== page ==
Mike Jennings

Mike Jennings (14) was a stalwart running back for Guntersville in 1967. He's shown here in the state playoffs. The photo is courtesy of the Facebook page "You know you are from Guntersville."

Editor's note: Alumni Field - the old Marshall County High School football field next to Guntersville Elementary School - is getting an upgrade. There's a ton of history from that stadium. One team from that era that old time fans look back upon fondly is the 1967 squad that went 9-1 and made the playoffs for the first time in school history. This is the story of the '67 squad's amazing victory over Huntsville on the road, one of the most famous games in Wildcat lore.)

Man, what a

ball game it was!

Sometime, somewhere, there may have been a more thrilling climax to a football game. But you won't convince many people who braved the rain to watch MCHS play Huntsville Friday night. 

It was one of those events legends are born of. 

The score was Guntersville 9, Huntsville 7 - a result the Huntsville Times called "one of the biggest upsets in the recent history of North Alabama football." But what made it unforgettable was the way the Wildcats pulled it off under pressure, with skill, quick thinking and considerable flair. 

In addition to a well-oiled clutch passing attack, Guntersville's final drive saw Mike Jennings take over in a crisis when quarterback Danny parker was caught out of position with time virtually gone. The winning field goal was made by a Panama-born boy, David Amado, who grew up kicking soccer balls and now boots footballs in the same sideways fashion. 

Well into the last quarter, most Wildcat rooters felt good about the scoreless tie that seemed to be shaping up. After all, Huntsville lost only one game last year and was supposed to be a powerhouse again this season. And Guntersville hadn't been overly impressive the week before in losing to Boaz. 

But then things began to happen. 

Parker got a drive going at midfield with a completed pass to Rickie Bynum, who took a couple of steps and then lost the ball out of bounds on the Huntsville 31. The officials ruled it a completed pass, and Huntsville immediately drew a 15-yard penalty when one player cursed at G'ville head coach Hollis Coleman. That gave G'ville a first down on the 16.

Halfback Lynn Harmon raced around left end to the 2. Two plays later, Parker plunged across the goal. The kick for the extra point was wide and so was a second chance effort following a Huntsville penalty, so the score stood 6-0.

Only 5:55 remained, but the Panthers came back strong. Two completed passed gave them a first down on the Guntersville 42. Then the Wildcat line began putting pressure on passer Cary Walker, and Jarmon intercepted a pass to stop the threat. 

Only 3-1/2 minutes left, Wildcat fans relaxed, only to see everything suddenly turn sour. 

A G'ville play failed to gain. Then the ball got loose in the backfield and the Wildcats found themselves back on their own 18 with third down and 17 to go. Bobo McRee, whose punting all night had been superb, stepped back near the goal line.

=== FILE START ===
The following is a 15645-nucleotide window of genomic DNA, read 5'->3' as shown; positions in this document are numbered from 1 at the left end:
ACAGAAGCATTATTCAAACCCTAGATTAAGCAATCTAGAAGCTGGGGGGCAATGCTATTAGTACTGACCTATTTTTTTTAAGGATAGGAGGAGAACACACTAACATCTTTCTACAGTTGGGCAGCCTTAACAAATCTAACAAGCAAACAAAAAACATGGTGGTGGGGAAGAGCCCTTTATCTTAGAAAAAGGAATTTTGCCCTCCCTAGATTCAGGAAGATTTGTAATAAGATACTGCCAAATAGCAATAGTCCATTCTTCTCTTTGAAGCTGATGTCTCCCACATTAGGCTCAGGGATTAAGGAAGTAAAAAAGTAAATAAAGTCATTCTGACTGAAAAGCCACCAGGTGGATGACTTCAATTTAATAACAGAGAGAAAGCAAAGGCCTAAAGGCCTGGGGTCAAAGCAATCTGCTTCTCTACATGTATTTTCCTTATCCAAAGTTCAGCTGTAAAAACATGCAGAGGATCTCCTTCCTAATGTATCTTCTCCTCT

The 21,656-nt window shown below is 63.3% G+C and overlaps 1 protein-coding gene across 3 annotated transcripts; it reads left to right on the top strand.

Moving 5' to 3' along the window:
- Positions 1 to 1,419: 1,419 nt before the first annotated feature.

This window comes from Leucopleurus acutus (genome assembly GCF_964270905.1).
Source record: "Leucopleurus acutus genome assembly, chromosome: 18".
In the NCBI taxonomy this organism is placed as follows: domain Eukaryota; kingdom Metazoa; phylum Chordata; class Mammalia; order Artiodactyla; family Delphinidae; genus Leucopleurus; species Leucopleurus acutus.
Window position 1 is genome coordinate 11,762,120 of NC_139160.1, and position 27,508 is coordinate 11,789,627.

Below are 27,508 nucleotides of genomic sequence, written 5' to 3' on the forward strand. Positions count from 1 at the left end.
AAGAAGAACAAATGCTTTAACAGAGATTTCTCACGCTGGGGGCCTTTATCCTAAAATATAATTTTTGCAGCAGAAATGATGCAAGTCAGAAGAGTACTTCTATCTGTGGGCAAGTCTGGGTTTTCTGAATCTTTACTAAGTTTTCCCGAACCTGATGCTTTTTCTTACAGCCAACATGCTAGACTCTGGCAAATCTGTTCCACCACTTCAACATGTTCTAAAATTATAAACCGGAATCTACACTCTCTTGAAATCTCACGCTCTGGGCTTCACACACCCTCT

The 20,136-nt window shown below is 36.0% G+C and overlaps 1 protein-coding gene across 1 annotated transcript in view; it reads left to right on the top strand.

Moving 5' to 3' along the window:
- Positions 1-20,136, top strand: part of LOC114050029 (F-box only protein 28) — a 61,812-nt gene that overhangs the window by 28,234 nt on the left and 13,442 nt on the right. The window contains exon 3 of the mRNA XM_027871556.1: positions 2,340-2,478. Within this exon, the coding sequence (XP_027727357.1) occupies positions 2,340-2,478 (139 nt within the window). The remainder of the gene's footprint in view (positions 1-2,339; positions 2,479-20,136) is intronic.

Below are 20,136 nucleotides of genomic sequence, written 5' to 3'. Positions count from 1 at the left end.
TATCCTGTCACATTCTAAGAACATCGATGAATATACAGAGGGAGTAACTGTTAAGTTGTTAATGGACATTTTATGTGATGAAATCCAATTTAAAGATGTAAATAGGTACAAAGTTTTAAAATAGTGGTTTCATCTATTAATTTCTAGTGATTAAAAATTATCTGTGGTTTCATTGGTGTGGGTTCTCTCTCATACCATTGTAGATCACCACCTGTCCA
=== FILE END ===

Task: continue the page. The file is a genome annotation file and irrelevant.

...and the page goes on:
The pass from center was low and by the time McRee got the kick away, he was under a swarm of white jerseys and one of them got in the way of the ball. It bounced over the goal line and Huntsville end Vince Stafford fell on it as the G'ville fans groaned. A perfect kick made it 7-6. 

The clock read 1:55. 

As cool as ice despite the pressure, the Wildcats made the seconds count. Jarmon ran the kickoff to the 32. Parker passed to Butch Looney on the 48. Two incomplete passes and a loss made it fourth and 18, before Parker hit Jarmon all the way up to the Huntsville 36 for the crucial first down. 

Hope raced through the crowd. Maybe they could really do it!

Parker found no one open on the next play and ran to the 29. Just 30 seconds remained and all G'ville's timeouts were used up. Parker hit Looney for 10 yards and Jarmon for 10. The Wildcats had it first and goal on the 5. 

Confusion broke out on the field. One official had stopped the clock after the first down was signaled with a bare 12 seconds showing and quarterback Parker trotted to the sideline to confer with Coach Coleman. But while he was gone, another official motioned to the timekeeper to start the clock again. 

Eleven, ten, nine, eight....

The Wildcats were lined up in formation but they had no quarterback. As the time evaporated, fullback Jennings stepped quickly into the quarterback slot and began barking signals. Parker reached the squad just in time to step into Jennings' vacant position at fullback. The ball was snapped and Jennings threw far over everyone's head for a deliberate incomplete pass that stopped the clock - with exactly 2 second left. 

Two seconds, it turned out, was plenty. Coach Coleman sent in 16-year-old Amado, who have never before gotten into a game. The Wildcat line gave him time and he booted the ball soccer-style. It crossed the goal posts just as the last agonizing seconds finally vanished on the scoreboard. 

- - -

In the aftermath of the game, the Associated Press named two Wildcats Alabama's players of the week. 

Quarterback Danny Parker was named Back of the Week. Placekicker David Amado was named Lineman of the Week, despite the fact he never played on the line or anywhere else other than behind the kicking tee. 

"Parker's passing carried the Wildcats all the way from their own 32 yard line to the Huntsville 3-yard line in the last two minutes of the game," the Gleam reported. "He completed strikes of 16, 24, 10 and 12 yards and ran for 7 yards during the drive. 

"Amado had never been in a football game until the final play of the Huntsville game, when Coach Coleman sent him in with the clock stopped at 2 seconds and the ball on the 2."

The newspaper noted that "Amado can do about as well in his socks as his shoes, although he wore shoes Friday night."

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